At the heart of this is inclusion and ensuring residents, local businesses, Indigenous Nations, communities and the region thrive today and into the foreseeable future.

“Today demonstrates a commitment of the long-term values upheld by the CCCTA,” Thacker said. “Both the board and team have long led with sustainability at the core of decisions, programs and practices so it is fitting to sign this public declaration recognizing the efforts of so many, including our regional partners.”

The CCCTA is joining three other regional destination management organizations (Tourism Vancouver Island, Kootenay Rockies Tourism Association and Northern BC Tourism Association) who, together with the Thompson Okanagan Tourism Association (TOTA), operate under the umbrella of the BC Regional Tourism Secretariat, officially declaring their commitment to pursue the Biosphere Certification, granted by the Responsible Tourism Institute.

READ MORE: Cariboo Chilcotin Coast Tourism ends 2020 focused on future

If successful, the CCCTA will join TOTA, which is among only 34 destination management organizations in the world, and the only one in Canada, to achieve this status.

Thacker said the certification is based on established standards and targets aligned with the United Nations 17 sustainable development goals in areas that include climate change, environment, social, economy and culture — and guarantees compliance and continuous improvement through a private, voluntary and independent certification system — which is evaluated on an annual basis.

“Signing this declaration acknowledges progress towards Biosphere Sustainable Certification,” shared Andre Kuerbis, Chair of the CCCTA.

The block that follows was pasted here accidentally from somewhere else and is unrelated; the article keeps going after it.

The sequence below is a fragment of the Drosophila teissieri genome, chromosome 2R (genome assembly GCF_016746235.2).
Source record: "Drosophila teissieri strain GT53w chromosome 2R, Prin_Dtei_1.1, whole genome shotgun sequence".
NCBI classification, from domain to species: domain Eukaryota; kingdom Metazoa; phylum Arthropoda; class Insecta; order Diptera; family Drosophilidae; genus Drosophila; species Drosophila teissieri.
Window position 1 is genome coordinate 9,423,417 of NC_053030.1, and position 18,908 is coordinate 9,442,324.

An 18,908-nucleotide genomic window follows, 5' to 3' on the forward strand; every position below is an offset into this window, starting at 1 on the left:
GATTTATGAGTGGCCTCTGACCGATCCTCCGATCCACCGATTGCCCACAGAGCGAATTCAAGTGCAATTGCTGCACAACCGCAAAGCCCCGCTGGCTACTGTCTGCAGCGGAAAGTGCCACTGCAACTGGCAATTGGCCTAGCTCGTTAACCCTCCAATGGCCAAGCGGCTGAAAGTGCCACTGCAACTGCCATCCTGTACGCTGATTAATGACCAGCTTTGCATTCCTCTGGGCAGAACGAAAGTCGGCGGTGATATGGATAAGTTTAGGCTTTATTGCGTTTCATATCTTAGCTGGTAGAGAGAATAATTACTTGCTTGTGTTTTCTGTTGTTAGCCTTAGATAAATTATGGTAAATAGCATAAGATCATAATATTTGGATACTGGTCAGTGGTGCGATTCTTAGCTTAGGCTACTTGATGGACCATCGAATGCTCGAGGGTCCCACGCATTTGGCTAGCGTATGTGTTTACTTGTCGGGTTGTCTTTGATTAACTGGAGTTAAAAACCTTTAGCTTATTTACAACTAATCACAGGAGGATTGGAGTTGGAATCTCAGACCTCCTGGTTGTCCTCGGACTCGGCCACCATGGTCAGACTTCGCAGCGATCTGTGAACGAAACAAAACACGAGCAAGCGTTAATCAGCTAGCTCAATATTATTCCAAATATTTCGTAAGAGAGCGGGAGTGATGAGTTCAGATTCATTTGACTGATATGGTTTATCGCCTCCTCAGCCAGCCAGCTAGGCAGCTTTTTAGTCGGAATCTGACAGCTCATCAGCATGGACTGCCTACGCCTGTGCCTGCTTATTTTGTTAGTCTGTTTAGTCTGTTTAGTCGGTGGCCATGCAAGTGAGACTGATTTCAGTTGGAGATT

“On behalf of the board of directors, we commit to supporting responsible growth of the tourism sector in our region while being inclusive of all residents, embracing our heritage, including Indigenous peoples and cultures. This will guarantee the role of tourism to promote both sustainable tourism practices and development, while enhancing the visitor experience and creating awareness among visitors on sustainability issues as we look towards recovery.”

During Thursday’s signing, cultural ambassador Frank Antoine, the co-founder of Moccasin Trails in Kamloops, reminded those in virtual attendance of the urgency of abiding by the agreement in working together for the sustainable future of the tourism industry.

“COVID-19 actually made us all stop and listen, and that’s our Creator, our higher power, telling us to slow down and think about our decisions,” Antoine said. “It’s giving us the opportunity to grow again together, and that really means a lot to me.”


 


greg.sabatino@wltribune.com

Like us on Facebook and follow us on Twitter

Just Posted

The first Pfizer-BioNTech COVID-19 vaccine dose in Canada is prepared at The Michener Institute in Toronto on Monday, Dec. 14, 2020. THE CANADIAN PRESS/Frank Gunn
One death, 39 new cases of COVID-19 in Interior Health

There are 484 active cases of the virus in the region currently

The District of 100 Mile House office. (File photo)
Tax rate for 100 Mile residents dips slightly

Average house assessment up, tax rate down